European Commission on Preservation and Access, Amsterdam
Final report of a working group of the
(German Research Association)
Landesarchivdirektion Baden-Württemberg, Stuttgart
Bayerische Staatsbibliothek, München
Translated by Andrew Medlicott
- Should endangered books and archives be filmed or digitized?
- Requirements for film quality and film organization with reference to the option of film digitization
3.1 Picture quality
3.2 Storage form
5.3 Storage format
Digitization is no doubt the issue that most fascinates and haunts preservation managers in archives and libraries at the moment. The possibilities seem limitless, the advantages are obvious, and from all sides there is pressure to exploit the new medium for preservation purposes—sometimes to the extent that funds are earmarked for digitization that might previously have been allocated to microfilming or conservation.
Yet, for preservation managers digitization is, in a way, a wolf in sheep’s clothing. How does one deal, from a preservation point of view, with a medium that is notoriously unstable, for which 10 years is long term? What is the point of relying on such technology, when we worry about saving paper materials that are slowly degrading over 100 or 200 years? In the midst of all the excitement about the potential of the new medium, it is not always easy to keep all the advantages and disadvantages firmly in mind.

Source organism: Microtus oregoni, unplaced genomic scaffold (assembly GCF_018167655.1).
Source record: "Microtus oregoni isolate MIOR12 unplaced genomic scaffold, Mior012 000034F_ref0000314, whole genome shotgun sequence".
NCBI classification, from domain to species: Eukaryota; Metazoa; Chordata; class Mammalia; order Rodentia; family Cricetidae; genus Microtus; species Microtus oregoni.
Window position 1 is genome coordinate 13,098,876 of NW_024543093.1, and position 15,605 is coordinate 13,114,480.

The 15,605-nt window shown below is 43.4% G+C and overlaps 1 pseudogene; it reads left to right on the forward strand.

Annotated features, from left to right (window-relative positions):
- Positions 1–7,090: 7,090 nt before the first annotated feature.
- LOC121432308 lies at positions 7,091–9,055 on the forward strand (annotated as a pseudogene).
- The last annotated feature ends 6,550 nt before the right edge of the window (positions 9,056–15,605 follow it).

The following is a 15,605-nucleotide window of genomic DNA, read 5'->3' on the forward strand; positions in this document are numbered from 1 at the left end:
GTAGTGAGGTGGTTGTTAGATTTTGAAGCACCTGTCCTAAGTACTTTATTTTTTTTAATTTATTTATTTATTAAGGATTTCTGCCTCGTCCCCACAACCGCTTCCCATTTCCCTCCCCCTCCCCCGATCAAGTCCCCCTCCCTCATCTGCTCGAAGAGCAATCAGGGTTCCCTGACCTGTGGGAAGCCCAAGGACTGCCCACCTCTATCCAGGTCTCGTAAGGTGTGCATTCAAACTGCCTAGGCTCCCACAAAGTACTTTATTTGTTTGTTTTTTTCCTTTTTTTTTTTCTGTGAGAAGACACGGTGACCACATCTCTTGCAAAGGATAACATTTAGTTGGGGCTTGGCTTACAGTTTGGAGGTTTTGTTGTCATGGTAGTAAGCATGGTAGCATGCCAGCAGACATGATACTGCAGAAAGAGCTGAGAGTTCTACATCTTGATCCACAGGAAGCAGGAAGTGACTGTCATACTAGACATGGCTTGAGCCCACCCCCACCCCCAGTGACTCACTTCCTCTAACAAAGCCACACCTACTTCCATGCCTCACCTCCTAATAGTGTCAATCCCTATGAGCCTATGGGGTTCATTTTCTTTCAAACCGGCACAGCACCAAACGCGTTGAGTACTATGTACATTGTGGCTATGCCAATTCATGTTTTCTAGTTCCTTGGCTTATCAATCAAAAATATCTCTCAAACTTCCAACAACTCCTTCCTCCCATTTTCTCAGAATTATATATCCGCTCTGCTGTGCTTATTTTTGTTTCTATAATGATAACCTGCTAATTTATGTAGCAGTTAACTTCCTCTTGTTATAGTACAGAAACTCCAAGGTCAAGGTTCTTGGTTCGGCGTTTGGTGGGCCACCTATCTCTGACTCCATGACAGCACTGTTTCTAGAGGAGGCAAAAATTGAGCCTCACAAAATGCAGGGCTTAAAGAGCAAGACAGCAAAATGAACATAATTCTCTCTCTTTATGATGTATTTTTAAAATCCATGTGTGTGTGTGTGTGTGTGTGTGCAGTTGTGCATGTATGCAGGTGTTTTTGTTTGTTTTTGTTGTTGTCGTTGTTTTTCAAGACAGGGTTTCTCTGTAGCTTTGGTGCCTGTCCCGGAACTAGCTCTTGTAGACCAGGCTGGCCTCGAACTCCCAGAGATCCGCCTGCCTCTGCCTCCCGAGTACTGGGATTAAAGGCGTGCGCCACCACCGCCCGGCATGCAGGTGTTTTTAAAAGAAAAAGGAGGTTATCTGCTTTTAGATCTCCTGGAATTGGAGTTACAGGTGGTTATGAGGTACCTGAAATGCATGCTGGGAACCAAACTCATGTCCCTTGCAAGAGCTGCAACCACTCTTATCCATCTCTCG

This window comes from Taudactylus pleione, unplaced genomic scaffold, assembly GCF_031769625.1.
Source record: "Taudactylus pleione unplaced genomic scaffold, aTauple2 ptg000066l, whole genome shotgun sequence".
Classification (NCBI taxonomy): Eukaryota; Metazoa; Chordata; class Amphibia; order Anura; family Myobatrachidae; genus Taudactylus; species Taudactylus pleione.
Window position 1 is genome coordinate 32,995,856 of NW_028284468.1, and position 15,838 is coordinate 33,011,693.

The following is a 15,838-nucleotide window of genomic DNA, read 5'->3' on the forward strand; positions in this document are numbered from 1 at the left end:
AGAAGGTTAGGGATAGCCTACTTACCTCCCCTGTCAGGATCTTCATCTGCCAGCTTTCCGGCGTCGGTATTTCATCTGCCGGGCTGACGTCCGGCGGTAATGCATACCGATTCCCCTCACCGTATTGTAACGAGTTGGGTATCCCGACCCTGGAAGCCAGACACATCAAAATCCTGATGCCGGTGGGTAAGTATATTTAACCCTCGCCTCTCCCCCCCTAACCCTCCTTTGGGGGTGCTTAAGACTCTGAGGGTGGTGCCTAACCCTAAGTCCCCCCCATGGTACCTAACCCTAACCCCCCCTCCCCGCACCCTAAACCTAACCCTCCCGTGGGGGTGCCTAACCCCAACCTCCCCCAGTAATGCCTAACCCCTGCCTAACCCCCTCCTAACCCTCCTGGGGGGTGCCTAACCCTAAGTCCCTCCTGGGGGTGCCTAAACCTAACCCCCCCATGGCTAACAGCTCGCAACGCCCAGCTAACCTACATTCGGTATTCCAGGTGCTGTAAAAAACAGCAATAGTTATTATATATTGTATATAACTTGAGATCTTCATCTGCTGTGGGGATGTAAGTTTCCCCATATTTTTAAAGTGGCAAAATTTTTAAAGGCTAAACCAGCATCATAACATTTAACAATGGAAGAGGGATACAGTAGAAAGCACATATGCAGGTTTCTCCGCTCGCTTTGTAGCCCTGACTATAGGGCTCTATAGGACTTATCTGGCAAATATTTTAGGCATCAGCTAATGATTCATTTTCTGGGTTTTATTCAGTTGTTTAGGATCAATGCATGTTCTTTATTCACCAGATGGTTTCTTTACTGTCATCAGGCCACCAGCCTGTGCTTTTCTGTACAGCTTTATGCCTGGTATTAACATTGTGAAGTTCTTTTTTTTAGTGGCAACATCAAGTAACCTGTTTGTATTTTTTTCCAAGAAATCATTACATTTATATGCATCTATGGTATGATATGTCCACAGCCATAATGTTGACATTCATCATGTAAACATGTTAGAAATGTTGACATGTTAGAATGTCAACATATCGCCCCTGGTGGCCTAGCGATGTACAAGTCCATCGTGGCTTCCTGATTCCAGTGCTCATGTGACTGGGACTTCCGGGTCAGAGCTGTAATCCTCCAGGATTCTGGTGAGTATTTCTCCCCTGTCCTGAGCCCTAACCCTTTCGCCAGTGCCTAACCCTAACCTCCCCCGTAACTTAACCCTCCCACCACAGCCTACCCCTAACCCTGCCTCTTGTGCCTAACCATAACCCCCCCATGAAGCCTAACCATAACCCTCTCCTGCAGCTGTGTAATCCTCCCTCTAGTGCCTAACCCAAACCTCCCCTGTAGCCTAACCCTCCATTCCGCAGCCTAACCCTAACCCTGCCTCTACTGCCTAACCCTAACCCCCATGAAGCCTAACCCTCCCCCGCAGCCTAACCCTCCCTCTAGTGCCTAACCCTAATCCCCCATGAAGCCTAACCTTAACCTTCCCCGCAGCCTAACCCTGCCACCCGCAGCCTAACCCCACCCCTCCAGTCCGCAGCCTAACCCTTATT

The Deutsche Forschungsgemeinschaft (dfg, German Research Association) is actively involved in preservation of research materials. In allocating grant money to projects, it takes the view that in preservation, the enormous potential of digitization for access should be combined with the stability of microfilm for long-term storage. The DFG thus commissioned a study to investigate the relationship between the two methods and to establish how the two could be profitably combined. The result was a detailed report on the technical requirements and advantages of using microfilm as the basis for digitization, which showed how one can have the best of both worlds and achieve both optimal access and maximum preservation.
The report was made available in German in the fall of 1996 on the Internet and was published in January 1997. In July 1997, the European Commission on Preservation and Access (CPA) published an English translation of the study to make the results widely available in the non-German-speaking world. The U.S. Commission on Preservation and Access is pleased to republish the English version for distribution outside of Europe. The CPA and European Commission would like to thank the Deutsche Forschungsgemeinschaft for its cooperation and the authors, Dr. Hartmut Weber and Dr. Marianne D?r, as well as the translator, Andrew Medlicott, for their work on the English version.
The European and U.S. Commissions on Preservation and Access hope this publication will contribute to the development of balanced strategies for microfilming and digitization.
Newspapers, books, manuscripts, and archives have for decades been filmed at public expense to protect them from the endogenous deterioration of paper, or from other causes of damage that threaten books and archival material, and to ensure the permanence of the information they contain. Researchers use duplicate microfilms, rather than fragile originals, for their work.